Neil Humphreys: Liverpool have a week to save seasonavril 5, 2021
The stroll past Arsenal must feel like an act of masochism among Liverpool supporters. Out of nowhere, they have hope.
It’s always worse when hope appears from nowhere.
A week or so ago, the Reds were facing despair in the English Premier League and probable disappointment in the Champions League. At least the break between success and failure was going to be clean and swift.
Now, they are a week or so away from a potential turnaround. Two European games and a domestic fixture can resuscitate a dead season. Real Madrid, twice, and Aston Villa stand between Liverpool and the unthinkable.
The top four and Champions League glory are now images on the horizon, faint and distant images admittedly, but the fact that they exist at all is extraordinary.
Indeed, last weekend’s 3-0 victory at Arsenal was as decisive as it was unexpected, leaving the Anfield faithful with little time to adjust to a different kind of hope.
Ordinarily, there is regular, run-of-the-mill hope (see the Manchester sides, Chelsea, Leicester City and even West Ham United). Clubs with regular hope can prepare. They can check winnable fixtures. Bite fingernails. Get nervous and so on.
Then there is regular despair (anyone facing relegation, any Jose Mourinho club after a few years and, until last week, Liverpool).
Clubs dealing with regular despair do all of the above, but with an increasing sense of resignation. They know where the season is heading.
But what are Juergen Klopp’s men supposed to do with their sudden hope from nowhere? It’s an entirely new sensation.
Sudden hope is almost cruel, forcing a difficult mindset shift. Just when the Reds thought they were out, they pull themselves back in.
Only two points separate them from the coveted fourth spot in the EPL and the trip to Real tomorrow morning (Singapore time) arrives with impeccable timing as pieces slowly fit again.
Yes, perspective is required. First, Liverpool are off to the Spanish capital to face opponents enjoying a mini-recovery of their own (unlike Arsenal).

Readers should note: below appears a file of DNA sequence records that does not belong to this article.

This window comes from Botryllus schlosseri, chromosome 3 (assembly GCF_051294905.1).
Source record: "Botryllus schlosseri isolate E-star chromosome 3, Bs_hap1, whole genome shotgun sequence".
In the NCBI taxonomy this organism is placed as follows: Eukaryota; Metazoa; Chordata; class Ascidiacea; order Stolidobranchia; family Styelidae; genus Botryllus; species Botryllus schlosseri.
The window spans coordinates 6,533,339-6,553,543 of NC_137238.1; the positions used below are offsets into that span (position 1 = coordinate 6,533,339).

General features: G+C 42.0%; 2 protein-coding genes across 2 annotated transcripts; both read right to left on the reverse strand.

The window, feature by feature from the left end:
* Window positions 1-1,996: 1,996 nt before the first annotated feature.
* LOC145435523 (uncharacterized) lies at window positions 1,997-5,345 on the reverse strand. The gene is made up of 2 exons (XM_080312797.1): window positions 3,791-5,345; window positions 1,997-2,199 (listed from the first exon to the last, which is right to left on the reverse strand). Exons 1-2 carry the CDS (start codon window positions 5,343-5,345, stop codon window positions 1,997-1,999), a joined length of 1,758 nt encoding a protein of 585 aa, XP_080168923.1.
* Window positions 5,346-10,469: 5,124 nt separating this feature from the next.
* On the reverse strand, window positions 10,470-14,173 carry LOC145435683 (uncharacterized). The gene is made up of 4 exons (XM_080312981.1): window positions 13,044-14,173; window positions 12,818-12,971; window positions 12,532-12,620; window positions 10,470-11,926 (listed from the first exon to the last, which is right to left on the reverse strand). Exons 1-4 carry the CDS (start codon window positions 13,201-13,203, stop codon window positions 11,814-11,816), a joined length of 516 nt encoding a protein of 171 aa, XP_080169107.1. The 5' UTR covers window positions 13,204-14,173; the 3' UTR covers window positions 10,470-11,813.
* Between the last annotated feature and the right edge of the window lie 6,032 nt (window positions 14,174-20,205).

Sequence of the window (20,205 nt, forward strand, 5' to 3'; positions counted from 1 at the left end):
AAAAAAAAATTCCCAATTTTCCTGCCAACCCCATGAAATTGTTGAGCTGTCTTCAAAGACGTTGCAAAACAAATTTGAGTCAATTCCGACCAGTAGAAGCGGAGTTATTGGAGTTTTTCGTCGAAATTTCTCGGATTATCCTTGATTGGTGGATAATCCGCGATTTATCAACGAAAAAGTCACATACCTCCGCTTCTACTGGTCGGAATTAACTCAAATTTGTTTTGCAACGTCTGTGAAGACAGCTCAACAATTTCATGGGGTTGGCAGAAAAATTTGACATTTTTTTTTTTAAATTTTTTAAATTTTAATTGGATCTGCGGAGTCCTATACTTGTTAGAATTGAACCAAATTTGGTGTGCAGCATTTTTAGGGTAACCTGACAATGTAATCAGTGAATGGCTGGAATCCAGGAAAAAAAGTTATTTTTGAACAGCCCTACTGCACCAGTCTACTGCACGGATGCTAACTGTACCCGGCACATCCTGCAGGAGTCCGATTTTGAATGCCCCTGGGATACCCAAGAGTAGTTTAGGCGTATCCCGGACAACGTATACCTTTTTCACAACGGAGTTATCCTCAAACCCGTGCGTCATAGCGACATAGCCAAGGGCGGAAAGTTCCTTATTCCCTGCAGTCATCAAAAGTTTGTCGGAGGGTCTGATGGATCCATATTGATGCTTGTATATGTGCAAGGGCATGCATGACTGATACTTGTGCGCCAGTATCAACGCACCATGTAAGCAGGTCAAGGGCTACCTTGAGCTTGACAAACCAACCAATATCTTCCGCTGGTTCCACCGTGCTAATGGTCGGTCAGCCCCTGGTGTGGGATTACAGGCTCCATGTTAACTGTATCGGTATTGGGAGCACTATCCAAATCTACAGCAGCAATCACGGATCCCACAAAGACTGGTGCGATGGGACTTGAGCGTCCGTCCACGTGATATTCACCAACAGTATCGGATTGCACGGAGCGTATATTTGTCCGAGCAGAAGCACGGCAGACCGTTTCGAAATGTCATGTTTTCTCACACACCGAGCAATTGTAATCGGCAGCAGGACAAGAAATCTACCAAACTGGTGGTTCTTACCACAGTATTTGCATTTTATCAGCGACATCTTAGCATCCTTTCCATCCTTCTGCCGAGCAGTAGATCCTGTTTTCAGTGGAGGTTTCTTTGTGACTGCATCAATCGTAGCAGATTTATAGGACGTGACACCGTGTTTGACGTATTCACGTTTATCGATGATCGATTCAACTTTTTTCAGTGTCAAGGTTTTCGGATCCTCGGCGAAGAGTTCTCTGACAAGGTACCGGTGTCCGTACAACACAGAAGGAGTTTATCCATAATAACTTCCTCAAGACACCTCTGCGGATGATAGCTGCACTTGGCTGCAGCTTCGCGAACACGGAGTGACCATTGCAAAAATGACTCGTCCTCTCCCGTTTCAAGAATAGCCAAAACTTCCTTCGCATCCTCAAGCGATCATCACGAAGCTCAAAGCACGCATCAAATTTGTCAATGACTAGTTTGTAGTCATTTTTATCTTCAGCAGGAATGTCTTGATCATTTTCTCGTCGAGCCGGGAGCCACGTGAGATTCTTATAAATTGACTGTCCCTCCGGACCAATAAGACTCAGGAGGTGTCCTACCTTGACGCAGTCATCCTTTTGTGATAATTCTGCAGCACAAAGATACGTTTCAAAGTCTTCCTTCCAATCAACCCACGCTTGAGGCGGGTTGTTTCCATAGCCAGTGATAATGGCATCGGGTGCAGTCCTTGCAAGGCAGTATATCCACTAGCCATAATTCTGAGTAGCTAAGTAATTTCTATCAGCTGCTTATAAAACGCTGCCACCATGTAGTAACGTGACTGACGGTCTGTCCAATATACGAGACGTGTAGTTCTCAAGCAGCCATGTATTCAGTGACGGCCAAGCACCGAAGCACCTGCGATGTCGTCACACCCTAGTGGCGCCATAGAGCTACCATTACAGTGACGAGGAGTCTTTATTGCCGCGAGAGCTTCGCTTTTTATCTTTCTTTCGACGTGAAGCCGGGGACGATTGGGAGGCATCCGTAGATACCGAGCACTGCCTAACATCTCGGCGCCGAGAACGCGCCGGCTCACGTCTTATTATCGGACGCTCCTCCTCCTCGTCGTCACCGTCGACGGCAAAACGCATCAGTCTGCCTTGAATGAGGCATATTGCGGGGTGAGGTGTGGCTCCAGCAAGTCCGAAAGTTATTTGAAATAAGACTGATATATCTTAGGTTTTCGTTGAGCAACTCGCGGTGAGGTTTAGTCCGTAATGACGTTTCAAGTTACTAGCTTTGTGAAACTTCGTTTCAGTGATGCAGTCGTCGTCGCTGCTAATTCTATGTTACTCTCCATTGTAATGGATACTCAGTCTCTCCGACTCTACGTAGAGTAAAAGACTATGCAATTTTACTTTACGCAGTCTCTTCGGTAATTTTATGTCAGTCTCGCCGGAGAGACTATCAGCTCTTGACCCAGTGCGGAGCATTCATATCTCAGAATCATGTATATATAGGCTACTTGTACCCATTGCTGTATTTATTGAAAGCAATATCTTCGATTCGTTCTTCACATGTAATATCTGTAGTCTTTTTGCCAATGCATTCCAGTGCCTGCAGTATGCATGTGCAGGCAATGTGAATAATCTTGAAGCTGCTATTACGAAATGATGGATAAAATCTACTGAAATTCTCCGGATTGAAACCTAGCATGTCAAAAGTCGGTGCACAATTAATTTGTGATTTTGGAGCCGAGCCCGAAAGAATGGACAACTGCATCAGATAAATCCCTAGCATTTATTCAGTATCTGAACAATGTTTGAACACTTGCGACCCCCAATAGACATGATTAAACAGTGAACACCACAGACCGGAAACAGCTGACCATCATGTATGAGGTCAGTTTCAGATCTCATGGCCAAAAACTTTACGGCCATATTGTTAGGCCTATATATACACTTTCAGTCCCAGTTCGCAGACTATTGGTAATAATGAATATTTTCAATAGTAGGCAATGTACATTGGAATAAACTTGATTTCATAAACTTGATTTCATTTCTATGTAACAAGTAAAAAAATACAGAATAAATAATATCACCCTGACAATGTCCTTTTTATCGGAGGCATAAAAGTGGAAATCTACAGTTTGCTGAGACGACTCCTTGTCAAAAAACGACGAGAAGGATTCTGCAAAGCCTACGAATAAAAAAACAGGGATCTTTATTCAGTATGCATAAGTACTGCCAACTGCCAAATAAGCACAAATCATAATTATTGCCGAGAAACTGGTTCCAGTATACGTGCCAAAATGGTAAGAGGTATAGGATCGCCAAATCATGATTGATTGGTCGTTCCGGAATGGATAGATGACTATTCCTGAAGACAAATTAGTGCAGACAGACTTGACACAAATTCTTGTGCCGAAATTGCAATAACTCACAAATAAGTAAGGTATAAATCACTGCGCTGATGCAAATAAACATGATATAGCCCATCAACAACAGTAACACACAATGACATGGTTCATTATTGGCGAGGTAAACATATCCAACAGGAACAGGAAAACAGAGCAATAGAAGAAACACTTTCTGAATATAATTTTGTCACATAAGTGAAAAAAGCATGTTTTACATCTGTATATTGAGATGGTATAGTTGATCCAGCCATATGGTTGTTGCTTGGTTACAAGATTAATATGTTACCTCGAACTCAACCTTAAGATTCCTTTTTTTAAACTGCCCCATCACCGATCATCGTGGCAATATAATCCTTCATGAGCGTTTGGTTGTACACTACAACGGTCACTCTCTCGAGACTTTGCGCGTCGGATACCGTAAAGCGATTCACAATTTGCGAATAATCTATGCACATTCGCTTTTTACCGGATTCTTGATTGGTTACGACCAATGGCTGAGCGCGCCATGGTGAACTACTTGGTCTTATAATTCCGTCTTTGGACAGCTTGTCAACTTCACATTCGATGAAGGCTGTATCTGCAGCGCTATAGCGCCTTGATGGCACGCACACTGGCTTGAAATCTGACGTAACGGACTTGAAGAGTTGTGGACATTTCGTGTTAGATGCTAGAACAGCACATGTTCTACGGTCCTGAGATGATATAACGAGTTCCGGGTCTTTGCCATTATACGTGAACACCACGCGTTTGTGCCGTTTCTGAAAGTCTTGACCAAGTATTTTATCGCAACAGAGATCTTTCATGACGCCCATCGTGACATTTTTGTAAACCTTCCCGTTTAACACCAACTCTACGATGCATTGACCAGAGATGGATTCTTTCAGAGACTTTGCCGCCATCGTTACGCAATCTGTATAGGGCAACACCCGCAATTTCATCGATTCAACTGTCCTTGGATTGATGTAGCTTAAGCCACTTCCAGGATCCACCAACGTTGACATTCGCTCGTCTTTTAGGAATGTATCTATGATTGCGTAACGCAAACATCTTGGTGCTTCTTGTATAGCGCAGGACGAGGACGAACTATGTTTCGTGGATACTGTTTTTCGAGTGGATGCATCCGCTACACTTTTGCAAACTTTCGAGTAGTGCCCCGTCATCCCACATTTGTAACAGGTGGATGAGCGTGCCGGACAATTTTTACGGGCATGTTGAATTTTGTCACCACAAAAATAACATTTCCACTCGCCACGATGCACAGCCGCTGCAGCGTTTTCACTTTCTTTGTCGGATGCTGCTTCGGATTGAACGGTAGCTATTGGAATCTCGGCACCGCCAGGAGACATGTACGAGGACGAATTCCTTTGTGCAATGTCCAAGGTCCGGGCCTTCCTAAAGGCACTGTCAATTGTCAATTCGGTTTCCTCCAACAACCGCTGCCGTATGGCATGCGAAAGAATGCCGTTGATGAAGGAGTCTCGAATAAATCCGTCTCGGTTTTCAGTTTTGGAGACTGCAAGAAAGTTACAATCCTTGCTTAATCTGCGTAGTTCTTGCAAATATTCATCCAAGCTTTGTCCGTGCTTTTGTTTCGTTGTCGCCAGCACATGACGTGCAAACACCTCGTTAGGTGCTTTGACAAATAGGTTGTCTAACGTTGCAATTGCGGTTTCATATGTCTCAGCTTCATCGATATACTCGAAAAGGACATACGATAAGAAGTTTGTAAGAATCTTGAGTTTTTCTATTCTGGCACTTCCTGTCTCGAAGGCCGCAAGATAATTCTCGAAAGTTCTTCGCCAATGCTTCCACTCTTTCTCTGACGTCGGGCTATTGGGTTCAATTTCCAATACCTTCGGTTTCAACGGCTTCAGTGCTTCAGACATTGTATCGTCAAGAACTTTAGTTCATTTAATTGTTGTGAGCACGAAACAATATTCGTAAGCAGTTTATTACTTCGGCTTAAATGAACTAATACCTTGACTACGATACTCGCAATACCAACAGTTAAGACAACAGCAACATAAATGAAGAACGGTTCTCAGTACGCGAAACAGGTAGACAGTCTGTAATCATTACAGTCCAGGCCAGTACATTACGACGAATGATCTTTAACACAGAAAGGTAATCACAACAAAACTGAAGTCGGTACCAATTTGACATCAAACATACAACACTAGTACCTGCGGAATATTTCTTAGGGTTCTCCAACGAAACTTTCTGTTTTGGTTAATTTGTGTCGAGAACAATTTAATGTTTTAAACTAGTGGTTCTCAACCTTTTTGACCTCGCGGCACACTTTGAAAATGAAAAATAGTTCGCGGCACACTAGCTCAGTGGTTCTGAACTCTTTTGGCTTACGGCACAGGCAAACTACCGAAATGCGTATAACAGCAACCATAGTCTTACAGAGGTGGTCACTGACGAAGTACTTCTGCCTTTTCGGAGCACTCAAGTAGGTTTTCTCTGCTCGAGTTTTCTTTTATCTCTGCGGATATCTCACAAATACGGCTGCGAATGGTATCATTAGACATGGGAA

Even so, there was something in the way the Reds moved against the hapless Gunners. The pressing was crisp. The attacking performance was consistent, rather than patchy, which was hardly surprising.
Klopp has repaired a broken spine. Ozan Kabak and Nathaniel Phillips have established a working relationship that is stable enough to encourage Andy Robertson and Trent Alexander-Arnold, in particular, to do what they do best in their opponents’ half.
In the middle, Fabinho feels like a change of battery in a frozen clock. When he clicks into place, the mechanism works. Everything moves again.
Thiago Alcantara found his passing rhythm against Arsenal. When Diogo Jota joined him in the second half, Klopp caught a glimpse of what he must have envisioned when he signed them both.
Jota scored twice, making it six in four games. Thiago tweaked the tempo in a way that no one else in the Reds side can, a rare skill in the EPL, but a pivotal one in the Champions League.
And yet, Thiago and Jota have started just one league game together. Injuries made a mess of Klopp’s midfield, especially when Fabinho spent too much time alongside unfamiliar centre-backs.
Virgil van Dijk remains a huge loss, but a side regularly denied the varied talents of Fabinho, Thiago and Jota couldn’t conjure the goals that might have reduced the gap on the top four earlier.
But they are back. For the first time in a while, Klopp has options in both personnel and playing approach. His usual 4-3-3 pressing game with his preferred attacking triumvirate could also be modified, with Roberto Firmino perhaps giving way to Jota in Madrid.
Rested and revived players give Klopp the luxury of choice. Whether it was by accident or design, Alexander-Arnold’s unexpected axing from the England squad led to his most eye-catching showing of the season against Arsenal.
Like a homegrown barometer, the 22-year-old Liverpool lad elevates his teammates. The Reds usually lead through his example.
The international break also helped the Brazilians. With no games, Alisson, Fabinho and Firmino stayed and trained in Liverpool.
The core of Klopp’s line-up looks refreshed for three games that could possibly salvage a previously washed-up campaign. Confused and wary fans might need to adjust their expectations.
The Reds appear to have decided that their season is not yet over. They’ve got a week to prove it.